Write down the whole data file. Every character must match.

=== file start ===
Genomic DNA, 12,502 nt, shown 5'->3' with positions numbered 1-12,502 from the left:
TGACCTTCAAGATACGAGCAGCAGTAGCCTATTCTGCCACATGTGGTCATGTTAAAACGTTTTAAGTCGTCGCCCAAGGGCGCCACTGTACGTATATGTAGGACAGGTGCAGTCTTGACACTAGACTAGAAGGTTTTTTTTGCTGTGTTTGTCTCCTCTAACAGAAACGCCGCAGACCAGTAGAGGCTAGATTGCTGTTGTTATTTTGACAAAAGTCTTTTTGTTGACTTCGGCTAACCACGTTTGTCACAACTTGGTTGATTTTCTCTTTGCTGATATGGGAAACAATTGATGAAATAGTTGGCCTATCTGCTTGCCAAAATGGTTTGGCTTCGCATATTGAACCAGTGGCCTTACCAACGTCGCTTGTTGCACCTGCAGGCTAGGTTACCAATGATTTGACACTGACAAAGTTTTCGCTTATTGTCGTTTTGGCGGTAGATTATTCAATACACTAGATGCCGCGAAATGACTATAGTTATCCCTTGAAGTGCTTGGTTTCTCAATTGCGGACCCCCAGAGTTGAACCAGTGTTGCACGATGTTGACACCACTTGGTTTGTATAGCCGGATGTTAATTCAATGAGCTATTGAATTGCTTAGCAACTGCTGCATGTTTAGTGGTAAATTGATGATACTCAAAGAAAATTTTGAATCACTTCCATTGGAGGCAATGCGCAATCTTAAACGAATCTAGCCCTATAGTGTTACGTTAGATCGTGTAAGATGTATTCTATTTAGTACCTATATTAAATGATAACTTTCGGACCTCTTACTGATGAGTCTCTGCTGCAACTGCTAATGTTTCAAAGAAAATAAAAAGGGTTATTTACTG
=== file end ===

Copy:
Genomic DNA, 12,502 nt, shown 5'->3' with positions numbered 1-12,502 from the left:
TGACCTTCAAGATACGAGCAGCAGTAGCCTATTCTGCCACATGTGGTCATGTTAAAACGTTTTAAGTCGTCGCCCAAGGGCGCCACTGTACGTATATGTAGGACAGGTGCAGTCTTGACACTAGACTAGAAGGTTTTTTTTGCTGTGTTTGTCTCCTCTAACAGAAACGCCGCAGACCAGTAGAGGCTAGATTGCTGTTGTTATTTTGACAAAAGTCTTTTTGTTGACTTCGGCTAACCACGTTTGTCACAACTTGGTTGATTTTCTCTTTGCTGATATGGGAAACAATTGATGAAATAGTTGGCCTATCTGCTTGCCAAAATGGTTTGGCTTCGCATATTGAACCAGTGGCCTTACCAACGTCGCTTGTTGCACCTGCAGGCTAGGTTACCAATGATTTGACACTGACAAAGTTTTCGCTTATTGTCGTTTTGGCGGTAGATTATTCAATACACTAGATGCCGCGAAATGACTATAGTTATCCCTTGAAGTGCTTGGTTTCTCAATTGCGGACCCCCAGAGTTGAACCAGTGTTGCACGATGTTGACACCACTTGGTTTGTATAGCCGGATGTTAATTCAATGAGCTATTGAATTGCTTAGCAACTGCTGCATGTTTAGTGGTAAATTGATGATACTCAAAGAAAATTTTGAATCACTTCCATTGGAGGCAATGCGCAATCTTAAACGAATCTAGCCCTATAGTGTTACGTTAGATCGTGTAAGATGTATTCTATTTAGTACCTATATTAAATGATAACTTTCGGACCTCTTACTGATGAGTCTCTGCTGCAACTGCTAATGTTTCAAAGAAAATAAAAAGGGTTATTTACTG